In general, the UC campuses are situated on superb land. Too bad the architecture usually isn't worthy of the site.

By the way, Disneyland was originally going to be in Burbank rather than Anaheim, but Walt Disney couldn't assemble a big enough tract of undeveloped land in Burbank. I think that was much the same reason Pasadena didn't get UCLA: Pasadena was the most developed suburb of Los Angeles from 1887 onward. Many people moving to Los Angeles before the development of penicillin preferred the warm, dry inland areas like Pasadena over the cool moist coastal areas like Westwood because of fear of TB. (Even when I moved to Santa Monica in 1981, my parents were fearful for my respiratory health.)

If that's a common pattern, the losing finalist might often have been the more developed site where it was harder to find a big parcel of cheap land, which makes the higher achievement in patents of the winning site in the present even more noteworthy.

What are some other places that should have a college?

For instance, my feeling has always been that Oak Park, IL, with all its Frank Lloyd Wright architecture and Hemingway hometown, seems surprising not to have a college the way Evanston and Hyde Park have colleges.

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Many years ago I attended my state's flagship state university. It was located in a remote small town, what is often referred to as a "college town" (because that's all there was). I say was, not is, because today that same university is located in a mid-sized city. No, the university didn't move, the town grew, and grew exponentially. The university has excellent programs in engineering, medicine, and computer science, which helps explain the growth around the university. Williams College is located in Williamstown, Massachusetts. It is considered one of the best colleges in America, and is one of the most difficult to gain admission. Williamstown was, and is, a remote small town, a "college town" (because that's all there is). Williams College has excellent programs in the liberal arts, which helps explain the absence of growth around the college.

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Interesting stuff! I wonder what would happen if the comparison were expanded to include all patent applications by community, which might provide a better indication of overall innovative activity, rather than successfully granted patents by community, where only the "winners" of patents are counted (data for patent applications is available!). Presumably, if universities really do boost innovation more than simply providing a vehicle for increasing population in a community, the presence of a university would provide additional access to skilled resources that would increase the likelihood of a patent being awarded, where the difference might be seen in comparisons of patent success rates, which would make for a neat extension of the study.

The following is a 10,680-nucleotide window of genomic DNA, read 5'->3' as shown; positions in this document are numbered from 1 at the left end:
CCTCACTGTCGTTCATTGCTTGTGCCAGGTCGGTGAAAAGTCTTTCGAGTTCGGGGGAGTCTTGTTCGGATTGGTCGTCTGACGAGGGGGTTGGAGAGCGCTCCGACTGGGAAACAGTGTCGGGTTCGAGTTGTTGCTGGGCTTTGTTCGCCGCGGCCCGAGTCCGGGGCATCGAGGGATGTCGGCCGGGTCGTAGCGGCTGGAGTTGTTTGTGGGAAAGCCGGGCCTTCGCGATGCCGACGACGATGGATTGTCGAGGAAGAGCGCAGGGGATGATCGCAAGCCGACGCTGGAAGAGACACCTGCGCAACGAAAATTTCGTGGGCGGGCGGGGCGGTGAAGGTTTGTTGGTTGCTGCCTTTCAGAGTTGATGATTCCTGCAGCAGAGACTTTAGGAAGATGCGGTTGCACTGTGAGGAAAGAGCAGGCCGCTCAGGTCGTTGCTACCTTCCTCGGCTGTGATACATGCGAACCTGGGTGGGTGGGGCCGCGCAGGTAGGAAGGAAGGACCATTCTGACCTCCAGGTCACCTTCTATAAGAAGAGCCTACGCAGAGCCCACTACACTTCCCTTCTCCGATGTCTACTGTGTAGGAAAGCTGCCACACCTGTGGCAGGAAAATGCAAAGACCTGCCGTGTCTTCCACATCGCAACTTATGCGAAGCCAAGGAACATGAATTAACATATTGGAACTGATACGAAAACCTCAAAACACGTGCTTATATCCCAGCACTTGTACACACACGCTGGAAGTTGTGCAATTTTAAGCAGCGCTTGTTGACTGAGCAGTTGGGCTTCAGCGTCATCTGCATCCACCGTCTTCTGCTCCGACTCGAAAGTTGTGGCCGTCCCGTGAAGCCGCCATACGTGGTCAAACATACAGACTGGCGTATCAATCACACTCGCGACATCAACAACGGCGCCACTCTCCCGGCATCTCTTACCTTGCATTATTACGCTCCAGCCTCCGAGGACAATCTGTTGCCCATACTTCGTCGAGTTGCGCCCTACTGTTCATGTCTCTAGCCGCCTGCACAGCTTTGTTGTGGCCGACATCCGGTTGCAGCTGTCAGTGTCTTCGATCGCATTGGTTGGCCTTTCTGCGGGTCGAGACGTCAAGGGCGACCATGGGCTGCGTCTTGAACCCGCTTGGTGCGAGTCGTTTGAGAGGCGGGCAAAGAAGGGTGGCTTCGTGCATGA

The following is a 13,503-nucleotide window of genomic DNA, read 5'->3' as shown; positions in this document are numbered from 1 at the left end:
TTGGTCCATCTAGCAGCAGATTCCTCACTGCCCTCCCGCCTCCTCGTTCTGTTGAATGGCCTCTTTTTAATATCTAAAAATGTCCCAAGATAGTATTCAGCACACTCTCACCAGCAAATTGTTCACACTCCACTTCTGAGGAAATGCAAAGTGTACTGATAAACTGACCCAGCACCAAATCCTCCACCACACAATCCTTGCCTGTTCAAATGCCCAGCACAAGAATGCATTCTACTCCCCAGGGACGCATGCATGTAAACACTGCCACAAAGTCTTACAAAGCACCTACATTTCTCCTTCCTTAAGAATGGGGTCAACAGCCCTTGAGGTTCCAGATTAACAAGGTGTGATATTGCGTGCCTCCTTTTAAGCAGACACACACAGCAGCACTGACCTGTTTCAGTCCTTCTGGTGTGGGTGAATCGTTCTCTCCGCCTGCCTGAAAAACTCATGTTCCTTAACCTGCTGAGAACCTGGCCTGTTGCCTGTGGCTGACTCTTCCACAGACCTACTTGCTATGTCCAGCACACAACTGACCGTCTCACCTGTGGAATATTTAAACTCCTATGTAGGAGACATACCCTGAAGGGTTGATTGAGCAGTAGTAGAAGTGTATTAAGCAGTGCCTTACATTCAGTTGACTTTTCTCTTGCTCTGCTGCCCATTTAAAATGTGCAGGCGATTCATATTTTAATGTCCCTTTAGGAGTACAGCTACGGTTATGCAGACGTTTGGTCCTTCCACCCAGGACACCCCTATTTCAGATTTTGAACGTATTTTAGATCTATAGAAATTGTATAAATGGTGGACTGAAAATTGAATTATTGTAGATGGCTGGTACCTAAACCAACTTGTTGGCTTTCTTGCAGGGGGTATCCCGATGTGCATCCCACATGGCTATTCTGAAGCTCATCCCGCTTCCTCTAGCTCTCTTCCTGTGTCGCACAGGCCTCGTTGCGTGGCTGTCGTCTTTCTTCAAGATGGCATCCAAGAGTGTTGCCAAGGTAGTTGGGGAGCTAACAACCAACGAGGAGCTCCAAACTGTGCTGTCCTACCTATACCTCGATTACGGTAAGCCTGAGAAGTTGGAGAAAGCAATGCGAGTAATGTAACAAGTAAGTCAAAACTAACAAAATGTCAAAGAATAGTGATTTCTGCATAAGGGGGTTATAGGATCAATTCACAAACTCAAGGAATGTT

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If we didn't have patents we would have no innovation? I suspect most innovations are never patented. I also suspect probably more important than innovation itself is adoption of innovation. The British had steam engines, so did the Romans. In Rome, though, it seems like it was only used as a novelty to produce some special effects inside temples. The English quickly started figuring out how to incorporate the engine into every aspect of life they could.

So patents are at best the tip of the innovation iceberg, with most innovations never being formalized as a patent. Big assumption, though, do patents track innovation? If there's twice as many patents does that mean there's twice as much innovation going on? Maybe but then maybe it means there's little real innovation going on and business is just doubling down on lawyers to toss in patent applications to make up for a lack of innovation below and above the 'patent line'.

Second big question are innovations being quickly adopted and tweaked into all aspects of the economy or do they just linger in the areas they originated at?

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Are they really saying that migration to non-college towns correlates to patents at the same rate as migration to college towns?

That would surprise me. I would expect a different character to the migration.